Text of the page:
Confused, non-linear film tells the sexual story of a film director from his life at age 5, age 12, age 16, a man embarking on his first film in 1950's Tunisia, and finally to his current ... See full summary »
While a British film crew are shooting a version of The Duchess Of Malfi in Venice, they in turn are being filmed by a sleasy documentary primadonna while the strange staff share meals ... See full summary »
Los-Angeles commercials director Max visits his friend, artist Charlie, who was diagnosed with AIDS in New York. There he meets Karen, they are attracted to each other and after they meet ... See full summary »
Midsummer night, 1894, in northern Sweden. The complex strictures of class bind a man and a woman. Miss Julie, the inexperienced but imperious daughter of the manor, deigns to dance at the servant's party. She's also drawn to Jean, a footman who has traveled, speaks well, and doesn't kowtow. He is engaged to Christine, a servant, and while she sleeps, Jean and Miss Julie talk through the night in the kitchen. For part of the night it's a power struggle, for part it's the bearing of souls, and by dawn, they want to break the chains of class and leave Sweden together. When Christine wakes and goes off to church, Jean and Miss Julie have their own decisions to make. Written by
Mike Figgis originally planned to make this with Nicolas Cage and Juliette Binoche. However, when he made _Leaving Las Vegas_ with Cage, the actor's salary was a manageable $200,000. Following his Oscar win, Cage's price shot up to $20 million. See more »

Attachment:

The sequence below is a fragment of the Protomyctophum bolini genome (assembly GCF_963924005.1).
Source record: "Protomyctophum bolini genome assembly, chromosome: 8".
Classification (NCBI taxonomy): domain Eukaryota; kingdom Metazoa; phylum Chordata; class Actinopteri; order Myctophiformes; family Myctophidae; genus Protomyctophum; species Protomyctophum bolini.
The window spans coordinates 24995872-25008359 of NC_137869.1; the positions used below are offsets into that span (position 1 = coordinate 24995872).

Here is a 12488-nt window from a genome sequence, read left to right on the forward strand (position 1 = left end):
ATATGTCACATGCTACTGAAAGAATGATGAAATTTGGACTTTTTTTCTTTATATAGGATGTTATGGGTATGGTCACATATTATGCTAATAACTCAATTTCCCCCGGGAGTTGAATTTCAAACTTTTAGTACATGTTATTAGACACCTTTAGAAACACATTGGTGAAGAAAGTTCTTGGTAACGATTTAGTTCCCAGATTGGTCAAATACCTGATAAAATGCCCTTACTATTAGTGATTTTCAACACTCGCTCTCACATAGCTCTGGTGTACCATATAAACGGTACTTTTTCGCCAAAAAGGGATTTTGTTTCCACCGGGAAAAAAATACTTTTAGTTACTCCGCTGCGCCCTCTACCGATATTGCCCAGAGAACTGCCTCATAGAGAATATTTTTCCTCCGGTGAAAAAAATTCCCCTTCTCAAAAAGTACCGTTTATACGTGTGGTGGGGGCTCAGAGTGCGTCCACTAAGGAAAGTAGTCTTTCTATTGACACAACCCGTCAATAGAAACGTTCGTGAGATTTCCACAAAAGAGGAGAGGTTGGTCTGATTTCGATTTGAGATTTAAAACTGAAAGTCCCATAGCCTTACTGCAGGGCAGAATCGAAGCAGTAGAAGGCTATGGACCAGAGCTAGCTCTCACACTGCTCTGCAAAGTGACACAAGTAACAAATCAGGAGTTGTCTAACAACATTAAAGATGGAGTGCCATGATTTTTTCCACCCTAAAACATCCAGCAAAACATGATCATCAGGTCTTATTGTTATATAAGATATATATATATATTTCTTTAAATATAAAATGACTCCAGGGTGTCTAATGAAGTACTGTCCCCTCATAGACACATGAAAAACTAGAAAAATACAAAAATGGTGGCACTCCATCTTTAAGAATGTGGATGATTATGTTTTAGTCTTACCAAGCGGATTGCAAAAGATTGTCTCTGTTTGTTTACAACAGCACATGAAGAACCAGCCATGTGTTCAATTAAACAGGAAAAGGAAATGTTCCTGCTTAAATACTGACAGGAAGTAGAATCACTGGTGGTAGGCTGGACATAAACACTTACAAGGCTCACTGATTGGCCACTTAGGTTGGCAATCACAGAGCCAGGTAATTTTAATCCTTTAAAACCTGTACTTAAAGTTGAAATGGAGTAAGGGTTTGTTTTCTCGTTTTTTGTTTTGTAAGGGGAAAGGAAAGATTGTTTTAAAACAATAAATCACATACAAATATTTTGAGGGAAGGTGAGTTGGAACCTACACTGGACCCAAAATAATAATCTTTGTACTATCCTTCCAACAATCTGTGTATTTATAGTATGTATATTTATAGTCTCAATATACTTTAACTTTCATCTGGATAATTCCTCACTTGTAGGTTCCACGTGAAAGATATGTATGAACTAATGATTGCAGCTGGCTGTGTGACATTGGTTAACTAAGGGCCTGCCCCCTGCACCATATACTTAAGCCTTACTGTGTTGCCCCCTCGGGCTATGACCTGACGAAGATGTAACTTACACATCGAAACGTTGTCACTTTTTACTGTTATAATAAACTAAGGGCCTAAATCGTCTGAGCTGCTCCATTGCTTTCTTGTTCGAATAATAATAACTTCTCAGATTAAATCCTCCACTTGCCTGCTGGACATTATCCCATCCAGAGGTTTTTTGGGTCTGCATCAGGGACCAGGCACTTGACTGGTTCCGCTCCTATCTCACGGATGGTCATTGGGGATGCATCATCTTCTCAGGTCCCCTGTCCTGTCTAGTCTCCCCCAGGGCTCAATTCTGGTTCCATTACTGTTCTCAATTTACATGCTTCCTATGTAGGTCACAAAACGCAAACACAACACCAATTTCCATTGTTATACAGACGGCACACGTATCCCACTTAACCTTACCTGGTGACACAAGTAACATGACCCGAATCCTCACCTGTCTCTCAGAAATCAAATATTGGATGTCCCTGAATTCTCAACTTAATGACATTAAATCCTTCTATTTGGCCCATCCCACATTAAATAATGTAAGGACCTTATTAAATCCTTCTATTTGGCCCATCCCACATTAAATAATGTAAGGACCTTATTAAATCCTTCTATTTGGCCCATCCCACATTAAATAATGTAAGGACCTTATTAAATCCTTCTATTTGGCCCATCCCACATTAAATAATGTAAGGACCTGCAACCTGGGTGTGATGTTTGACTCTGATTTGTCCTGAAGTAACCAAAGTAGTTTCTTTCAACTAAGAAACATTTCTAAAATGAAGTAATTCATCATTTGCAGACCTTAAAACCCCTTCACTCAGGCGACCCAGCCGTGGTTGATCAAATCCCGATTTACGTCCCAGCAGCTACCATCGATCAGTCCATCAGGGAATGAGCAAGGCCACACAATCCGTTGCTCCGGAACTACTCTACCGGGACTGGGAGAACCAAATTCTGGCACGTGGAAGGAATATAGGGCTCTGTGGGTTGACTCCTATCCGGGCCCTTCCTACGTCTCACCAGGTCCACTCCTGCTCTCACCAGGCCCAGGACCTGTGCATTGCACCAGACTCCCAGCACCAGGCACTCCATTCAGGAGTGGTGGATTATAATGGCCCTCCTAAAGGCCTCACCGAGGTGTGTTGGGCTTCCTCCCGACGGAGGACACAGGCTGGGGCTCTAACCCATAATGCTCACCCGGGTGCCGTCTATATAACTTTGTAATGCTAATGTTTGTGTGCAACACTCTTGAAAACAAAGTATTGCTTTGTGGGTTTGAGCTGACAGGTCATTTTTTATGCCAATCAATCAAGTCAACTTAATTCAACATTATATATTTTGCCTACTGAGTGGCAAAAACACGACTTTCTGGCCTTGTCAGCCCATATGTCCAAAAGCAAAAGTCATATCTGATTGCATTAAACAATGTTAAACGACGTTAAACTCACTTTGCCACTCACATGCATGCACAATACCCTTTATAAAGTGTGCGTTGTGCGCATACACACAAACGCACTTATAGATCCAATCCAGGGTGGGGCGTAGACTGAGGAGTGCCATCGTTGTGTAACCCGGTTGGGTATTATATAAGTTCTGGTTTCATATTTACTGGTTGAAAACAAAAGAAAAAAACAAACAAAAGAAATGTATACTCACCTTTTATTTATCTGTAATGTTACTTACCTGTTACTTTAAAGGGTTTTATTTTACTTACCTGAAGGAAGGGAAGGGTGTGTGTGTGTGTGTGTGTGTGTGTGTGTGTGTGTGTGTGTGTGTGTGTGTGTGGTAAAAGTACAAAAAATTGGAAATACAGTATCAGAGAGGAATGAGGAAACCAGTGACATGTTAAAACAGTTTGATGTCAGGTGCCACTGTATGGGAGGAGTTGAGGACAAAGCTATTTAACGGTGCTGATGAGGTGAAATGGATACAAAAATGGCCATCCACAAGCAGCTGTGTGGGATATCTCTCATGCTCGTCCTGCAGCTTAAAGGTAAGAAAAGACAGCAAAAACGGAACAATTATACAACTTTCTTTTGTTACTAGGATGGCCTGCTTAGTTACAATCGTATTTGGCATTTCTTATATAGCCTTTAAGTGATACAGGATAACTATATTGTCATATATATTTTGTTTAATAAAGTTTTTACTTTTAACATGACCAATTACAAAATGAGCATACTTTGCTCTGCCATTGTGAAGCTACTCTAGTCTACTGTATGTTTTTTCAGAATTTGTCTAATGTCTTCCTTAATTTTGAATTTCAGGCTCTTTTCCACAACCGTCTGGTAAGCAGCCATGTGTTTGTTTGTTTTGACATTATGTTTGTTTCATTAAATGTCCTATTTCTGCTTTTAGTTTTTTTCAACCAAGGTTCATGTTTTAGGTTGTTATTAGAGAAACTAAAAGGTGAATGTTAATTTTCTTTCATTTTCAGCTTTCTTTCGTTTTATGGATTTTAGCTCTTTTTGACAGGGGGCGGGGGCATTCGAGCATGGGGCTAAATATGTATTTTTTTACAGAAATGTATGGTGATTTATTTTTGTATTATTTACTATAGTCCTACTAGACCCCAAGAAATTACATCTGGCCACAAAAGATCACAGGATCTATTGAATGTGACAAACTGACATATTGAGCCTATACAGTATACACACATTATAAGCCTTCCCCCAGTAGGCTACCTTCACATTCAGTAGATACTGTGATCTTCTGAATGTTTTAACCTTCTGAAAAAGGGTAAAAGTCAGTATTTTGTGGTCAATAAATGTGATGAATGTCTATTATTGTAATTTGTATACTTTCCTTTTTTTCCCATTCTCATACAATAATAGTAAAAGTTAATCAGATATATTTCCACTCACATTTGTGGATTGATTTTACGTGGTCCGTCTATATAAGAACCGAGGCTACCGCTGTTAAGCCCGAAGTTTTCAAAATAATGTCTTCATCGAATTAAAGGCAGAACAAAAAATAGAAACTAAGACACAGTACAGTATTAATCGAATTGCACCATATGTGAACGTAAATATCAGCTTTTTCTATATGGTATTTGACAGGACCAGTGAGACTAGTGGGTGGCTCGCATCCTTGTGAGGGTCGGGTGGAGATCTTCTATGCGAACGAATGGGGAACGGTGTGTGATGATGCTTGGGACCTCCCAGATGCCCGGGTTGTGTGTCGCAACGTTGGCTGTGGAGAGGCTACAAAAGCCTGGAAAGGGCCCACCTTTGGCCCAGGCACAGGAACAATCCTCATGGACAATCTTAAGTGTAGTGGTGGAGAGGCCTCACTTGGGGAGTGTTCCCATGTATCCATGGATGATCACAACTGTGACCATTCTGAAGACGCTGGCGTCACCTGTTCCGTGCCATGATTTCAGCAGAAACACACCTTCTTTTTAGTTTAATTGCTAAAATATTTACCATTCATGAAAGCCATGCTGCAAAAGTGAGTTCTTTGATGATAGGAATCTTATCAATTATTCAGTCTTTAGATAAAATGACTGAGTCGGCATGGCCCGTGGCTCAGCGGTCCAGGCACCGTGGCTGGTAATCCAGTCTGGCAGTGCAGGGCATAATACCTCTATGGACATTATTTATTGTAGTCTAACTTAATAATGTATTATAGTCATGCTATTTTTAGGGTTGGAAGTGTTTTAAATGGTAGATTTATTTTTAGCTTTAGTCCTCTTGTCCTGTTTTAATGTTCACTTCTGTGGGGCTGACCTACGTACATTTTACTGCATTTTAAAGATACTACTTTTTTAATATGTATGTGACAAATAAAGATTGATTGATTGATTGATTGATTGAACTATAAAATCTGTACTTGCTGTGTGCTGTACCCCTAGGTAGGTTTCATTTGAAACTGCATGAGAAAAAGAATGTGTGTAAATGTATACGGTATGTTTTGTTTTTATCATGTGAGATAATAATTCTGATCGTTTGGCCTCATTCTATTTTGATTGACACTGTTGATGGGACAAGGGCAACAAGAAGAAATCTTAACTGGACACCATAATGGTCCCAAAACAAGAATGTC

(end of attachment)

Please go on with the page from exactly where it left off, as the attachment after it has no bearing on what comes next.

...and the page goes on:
MISS JULIE is interesting and Mike Figgis knows how to make the drama work within the intimate confines of a play. He's a master technician of escalating the tension, whether it be with classical music or an intense moment of digression with the lead. Unfortunately, I found the script to be rather dull. The daughter of the count talks about these dreams and laments on her situation. Peter Mullan sits there, sometimes with his arms crossed, other times kissing her feet or trying to seduce her. Either way, hardly the best delivery from Figgis. The original play just doesn't work on film, not matter how hard the filmmaker tries. Even if the forest, which clearly was a set made me want to shut the thing off. Still, Figgis is one of the most talented filmmakers working today.
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